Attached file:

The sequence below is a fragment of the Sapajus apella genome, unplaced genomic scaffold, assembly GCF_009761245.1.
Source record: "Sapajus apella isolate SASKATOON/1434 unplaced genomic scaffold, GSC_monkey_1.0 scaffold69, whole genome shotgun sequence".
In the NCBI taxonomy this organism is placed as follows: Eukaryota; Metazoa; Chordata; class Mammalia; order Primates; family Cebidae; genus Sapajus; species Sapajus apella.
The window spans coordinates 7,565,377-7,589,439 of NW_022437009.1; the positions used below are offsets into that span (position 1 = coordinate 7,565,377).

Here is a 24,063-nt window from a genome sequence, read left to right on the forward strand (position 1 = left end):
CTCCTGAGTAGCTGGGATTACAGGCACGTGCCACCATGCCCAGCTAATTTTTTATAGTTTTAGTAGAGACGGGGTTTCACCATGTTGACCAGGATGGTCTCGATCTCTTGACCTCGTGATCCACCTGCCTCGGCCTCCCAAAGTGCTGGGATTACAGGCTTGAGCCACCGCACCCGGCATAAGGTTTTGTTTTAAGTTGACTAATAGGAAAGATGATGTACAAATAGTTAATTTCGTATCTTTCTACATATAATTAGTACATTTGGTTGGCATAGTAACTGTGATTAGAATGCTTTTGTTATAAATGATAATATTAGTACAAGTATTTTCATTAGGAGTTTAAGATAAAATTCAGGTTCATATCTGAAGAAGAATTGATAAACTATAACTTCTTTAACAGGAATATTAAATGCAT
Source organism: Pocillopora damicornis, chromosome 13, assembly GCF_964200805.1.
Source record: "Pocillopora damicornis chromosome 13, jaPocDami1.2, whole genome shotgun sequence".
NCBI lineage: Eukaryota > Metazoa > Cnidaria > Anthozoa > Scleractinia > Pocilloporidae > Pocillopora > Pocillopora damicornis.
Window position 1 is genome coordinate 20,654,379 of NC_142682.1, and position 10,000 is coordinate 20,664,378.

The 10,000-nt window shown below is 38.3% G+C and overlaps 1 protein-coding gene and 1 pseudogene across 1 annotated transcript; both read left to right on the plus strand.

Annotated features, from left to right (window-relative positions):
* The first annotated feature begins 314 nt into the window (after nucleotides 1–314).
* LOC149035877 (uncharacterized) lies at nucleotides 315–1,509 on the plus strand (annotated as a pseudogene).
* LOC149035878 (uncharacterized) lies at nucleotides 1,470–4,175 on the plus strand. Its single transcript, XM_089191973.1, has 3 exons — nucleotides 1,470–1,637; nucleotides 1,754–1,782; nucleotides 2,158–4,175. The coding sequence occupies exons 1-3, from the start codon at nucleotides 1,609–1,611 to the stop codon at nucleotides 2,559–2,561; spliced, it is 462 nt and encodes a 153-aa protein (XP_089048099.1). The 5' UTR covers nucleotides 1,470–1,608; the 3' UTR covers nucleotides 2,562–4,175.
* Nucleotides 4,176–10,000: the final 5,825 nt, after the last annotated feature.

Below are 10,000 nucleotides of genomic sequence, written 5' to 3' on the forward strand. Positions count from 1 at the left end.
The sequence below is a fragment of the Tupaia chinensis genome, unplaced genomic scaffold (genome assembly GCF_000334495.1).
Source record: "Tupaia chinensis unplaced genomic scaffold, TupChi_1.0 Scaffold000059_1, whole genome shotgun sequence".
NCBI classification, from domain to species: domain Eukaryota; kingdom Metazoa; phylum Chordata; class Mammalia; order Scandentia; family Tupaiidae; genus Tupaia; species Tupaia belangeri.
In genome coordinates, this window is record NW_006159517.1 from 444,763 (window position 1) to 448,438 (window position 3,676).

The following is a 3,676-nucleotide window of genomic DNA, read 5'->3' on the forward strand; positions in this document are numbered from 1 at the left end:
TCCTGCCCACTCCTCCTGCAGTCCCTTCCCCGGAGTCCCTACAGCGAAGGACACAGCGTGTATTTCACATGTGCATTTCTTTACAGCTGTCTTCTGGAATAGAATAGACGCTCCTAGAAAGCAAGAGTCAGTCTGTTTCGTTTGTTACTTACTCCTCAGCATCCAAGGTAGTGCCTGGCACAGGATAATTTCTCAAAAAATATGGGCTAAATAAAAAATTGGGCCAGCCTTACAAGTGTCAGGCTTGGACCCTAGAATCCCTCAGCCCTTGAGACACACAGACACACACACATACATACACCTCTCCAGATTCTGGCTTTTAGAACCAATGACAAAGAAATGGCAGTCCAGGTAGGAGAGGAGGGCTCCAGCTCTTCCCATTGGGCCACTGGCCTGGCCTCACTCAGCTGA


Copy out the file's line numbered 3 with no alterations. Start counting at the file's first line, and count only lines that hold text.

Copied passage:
In the NCBI taxonomy this organism is placed as follows: Eukaryota; Metazoa; Chordata; class Mammalia; order Primates; family Cebidae; genus Sapajus; species Sapajus apella.